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HMRC internal manual

Corporate Finance Manual

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HM Revenue & Customs
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Understanding corporate finance: foreign exchange: managing exchange risk: borrowing in a foreign currency

Borrowing in a foreign currency

If sterling weakens against a foreign currency, a company’s assets denominated in that currency (such as foreign currency bank deposits or investments) become more valuable in sterling terms: but liabilities become more onerous - it costs the company more to repay borrowings in that foreign currency. Purchases made in the foreign currency become more expensive, but sales are worth more in sterling terms. The opposite happens if sterling strengthens.

Companies will generally want to reduce their exposure to exchange fluctuations. Suppose that a company has borrowed $1 million at a time when $1 million was worth £625,000. When it comes to repay the loan, $1 million is worth £650,000. The company has realised a loss of £25,000. Clearly this is likely to be of concern to the company treasurer, particularly if having to find £650,000 to buy the dollars to repay the loan upsets the company’s cashflow forecasts. But he or she may be almost equally concerned if, having budgeted say £640,000 to repay the loan, exchange rates suddenly move the other way and it costs only £600,000.

It is not only realised exchange gains and losses that concern companies. Suppose that the company has borrowed the $1 million for five years. For accounting purposes, it will, at the end of each period of account, translate the loan into sterling at the rate prevailing on the last day of the accounting period. So its accounts will show an unrealised exchange gain or loss: a loss in one year, in which sterling weakens against the dollar, may be followed by a gain the next year, in which sterling strengthens. Companies may perceive such unrealised gains or losses as distorting their financial results.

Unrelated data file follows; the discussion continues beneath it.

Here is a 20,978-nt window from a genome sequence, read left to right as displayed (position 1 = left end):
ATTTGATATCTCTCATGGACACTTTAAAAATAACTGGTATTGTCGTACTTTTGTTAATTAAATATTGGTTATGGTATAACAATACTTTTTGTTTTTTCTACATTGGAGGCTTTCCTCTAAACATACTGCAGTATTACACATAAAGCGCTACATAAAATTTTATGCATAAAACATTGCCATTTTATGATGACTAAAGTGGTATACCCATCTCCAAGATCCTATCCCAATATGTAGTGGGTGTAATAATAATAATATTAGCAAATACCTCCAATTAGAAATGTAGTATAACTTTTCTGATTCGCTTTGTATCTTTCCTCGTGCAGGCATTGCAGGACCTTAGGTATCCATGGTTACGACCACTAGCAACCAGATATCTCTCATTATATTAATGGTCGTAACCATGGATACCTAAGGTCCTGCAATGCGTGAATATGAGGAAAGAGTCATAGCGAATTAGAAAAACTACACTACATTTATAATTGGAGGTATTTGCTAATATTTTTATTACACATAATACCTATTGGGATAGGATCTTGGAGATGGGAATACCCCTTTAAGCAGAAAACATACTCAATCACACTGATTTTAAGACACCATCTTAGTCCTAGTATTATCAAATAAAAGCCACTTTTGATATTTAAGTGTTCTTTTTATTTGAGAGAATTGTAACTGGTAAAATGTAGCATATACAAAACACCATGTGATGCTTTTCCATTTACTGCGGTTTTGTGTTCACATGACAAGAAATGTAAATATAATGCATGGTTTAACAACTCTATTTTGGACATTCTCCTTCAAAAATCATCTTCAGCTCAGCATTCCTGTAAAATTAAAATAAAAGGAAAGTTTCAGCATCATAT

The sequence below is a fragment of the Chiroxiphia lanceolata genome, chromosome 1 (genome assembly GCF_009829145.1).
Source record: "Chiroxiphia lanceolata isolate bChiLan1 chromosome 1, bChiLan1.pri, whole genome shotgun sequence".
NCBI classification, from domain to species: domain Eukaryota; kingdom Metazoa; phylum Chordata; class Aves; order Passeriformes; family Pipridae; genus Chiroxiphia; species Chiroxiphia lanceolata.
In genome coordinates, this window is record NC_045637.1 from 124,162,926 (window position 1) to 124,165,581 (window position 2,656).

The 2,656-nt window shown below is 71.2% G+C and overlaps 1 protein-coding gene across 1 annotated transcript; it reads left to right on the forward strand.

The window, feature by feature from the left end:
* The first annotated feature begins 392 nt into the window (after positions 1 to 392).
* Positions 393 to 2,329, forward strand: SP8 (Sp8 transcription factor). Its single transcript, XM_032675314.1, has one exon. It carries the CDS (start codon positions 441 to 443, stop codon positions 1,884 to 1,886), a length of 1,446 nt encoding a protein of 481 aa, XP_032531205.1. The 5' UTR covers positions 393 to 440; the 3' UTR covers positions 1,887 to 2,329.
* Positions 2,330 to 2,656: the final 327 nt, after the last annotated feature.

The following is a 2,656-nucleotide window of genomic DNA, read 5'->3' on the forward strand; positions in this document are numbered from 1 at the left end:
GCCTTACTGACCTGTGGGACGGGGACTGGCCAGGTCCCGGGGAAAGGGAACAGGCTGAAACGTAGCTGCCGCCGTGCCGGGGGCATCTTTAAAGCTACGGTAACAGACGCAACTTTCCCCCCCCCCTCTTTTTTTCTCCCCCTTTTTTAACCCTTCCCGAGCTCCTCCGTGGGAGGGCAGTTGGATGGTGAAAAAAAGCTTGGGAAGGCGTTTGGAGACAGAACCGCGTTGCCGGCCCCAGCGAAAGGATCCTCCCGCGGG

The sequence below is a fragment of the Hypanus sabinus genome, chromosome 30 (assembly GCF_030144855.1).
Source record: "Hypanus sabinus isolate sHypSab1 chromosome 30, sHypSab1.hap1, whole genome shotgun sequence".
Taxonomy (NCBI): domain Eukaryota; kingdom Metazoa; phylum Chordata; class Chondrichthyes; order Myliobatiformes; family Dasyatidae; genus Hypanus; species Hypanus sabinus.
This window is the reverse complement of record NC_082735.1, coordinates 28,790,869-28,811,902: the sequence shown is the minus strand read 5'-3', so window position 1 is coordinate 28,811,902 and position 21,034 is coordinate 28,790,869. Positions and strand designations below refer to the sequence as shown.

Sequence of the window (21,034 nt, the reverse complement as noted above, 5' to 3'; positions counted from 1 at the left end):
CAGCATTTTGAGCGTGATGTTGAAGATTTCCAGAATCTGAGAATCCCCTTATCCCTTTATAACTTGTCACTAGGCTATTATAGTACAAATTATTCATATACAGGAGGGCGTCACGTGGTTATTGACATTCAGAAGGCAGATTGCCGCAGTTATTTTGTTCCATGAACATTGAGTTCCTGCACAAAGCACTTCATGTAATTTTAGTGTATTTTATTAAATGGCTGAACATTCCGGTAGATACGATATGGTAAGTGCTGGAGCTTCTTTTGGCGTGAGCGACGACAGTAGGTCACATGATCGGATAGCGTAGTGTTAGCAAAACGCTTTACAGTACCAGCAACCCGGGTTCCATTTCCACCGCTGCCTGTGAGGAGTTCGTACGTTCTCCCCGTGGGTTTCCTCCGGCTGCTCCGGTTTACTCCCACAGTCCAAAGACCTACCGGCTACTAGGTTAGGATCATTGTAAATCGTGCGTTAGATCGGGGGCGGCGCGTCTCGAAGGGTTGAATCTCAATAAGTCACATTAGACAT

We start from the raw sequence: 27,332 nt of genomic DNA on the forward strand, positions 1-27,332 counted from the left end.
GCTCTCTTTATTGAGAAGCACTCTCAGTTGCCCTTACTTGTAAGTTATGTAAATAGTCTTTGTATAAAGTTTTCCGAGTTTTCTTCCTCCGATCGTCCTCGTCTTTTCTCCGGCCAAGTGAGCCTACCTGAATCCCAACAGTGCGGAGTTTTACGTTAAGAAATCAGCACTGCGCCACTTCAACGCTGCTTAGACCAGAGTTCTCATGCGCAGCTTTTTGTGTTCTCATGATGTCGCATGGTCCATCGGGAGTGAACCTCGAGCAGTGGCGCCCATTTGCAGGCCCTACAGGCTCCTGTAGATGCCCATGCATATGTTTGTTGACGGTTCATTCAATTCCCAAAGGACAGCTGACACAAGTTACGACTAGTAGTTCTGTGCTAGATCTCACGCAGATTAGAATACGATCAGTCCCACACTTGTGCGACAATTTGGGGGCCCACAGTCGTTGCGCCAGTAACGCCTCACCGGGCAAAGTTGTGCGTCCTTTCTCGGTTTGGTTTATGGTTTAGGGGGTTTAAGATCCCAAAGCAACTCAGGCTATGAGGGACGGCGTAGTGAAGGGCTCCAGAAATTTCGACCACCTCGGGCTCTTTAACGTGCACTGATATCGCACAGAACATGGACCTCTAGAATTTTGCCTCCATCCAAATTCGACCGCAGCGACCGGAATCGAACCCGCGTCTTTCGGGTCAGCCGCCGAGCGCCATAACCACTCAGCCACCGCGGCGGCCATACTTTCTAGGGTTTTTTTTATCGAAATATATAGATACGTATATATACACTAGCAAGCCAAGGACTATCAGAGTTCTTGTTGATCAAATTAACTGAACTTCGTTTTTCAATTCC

Almost all large companies, and many smaller companies that have a currency exposure, will therefore seek to hedge their exposure in some way.

A very common way of reducing currency exposure is for a company which is buying a foreign currency denominated asset, or acquiring foreign currency investments, to borrow in the same or a related foreign currency. For example, a company may put Can $2 million, in the form of equity, into a Canadian subsidiary, borrowing Can $2 million from the bank in order to do so. If the Canadian dollar weakens against sterling, the company’s shares in the Canadian company will become worth less in sterling terms, but this will be offset by a corresponding exchange gain on the borrowing.

In some cases, the foreign currency borrowing is used to finance the purchase of the asset or the investment - as in the above example - but a company may equally well borrow in a foreign currency to hedge an existing investment. And the borrowing does not always need to be in the same currency to provide an effective hedge. For example, a UK company may own Swiss franc denominated shares in a Swiss holding company whose principal asset is shares in a Japanese company. It might be appropriate for the company to hedge its investment by borrowing in Japanese yen instead of (or as well as) borrowing in Swiss francs.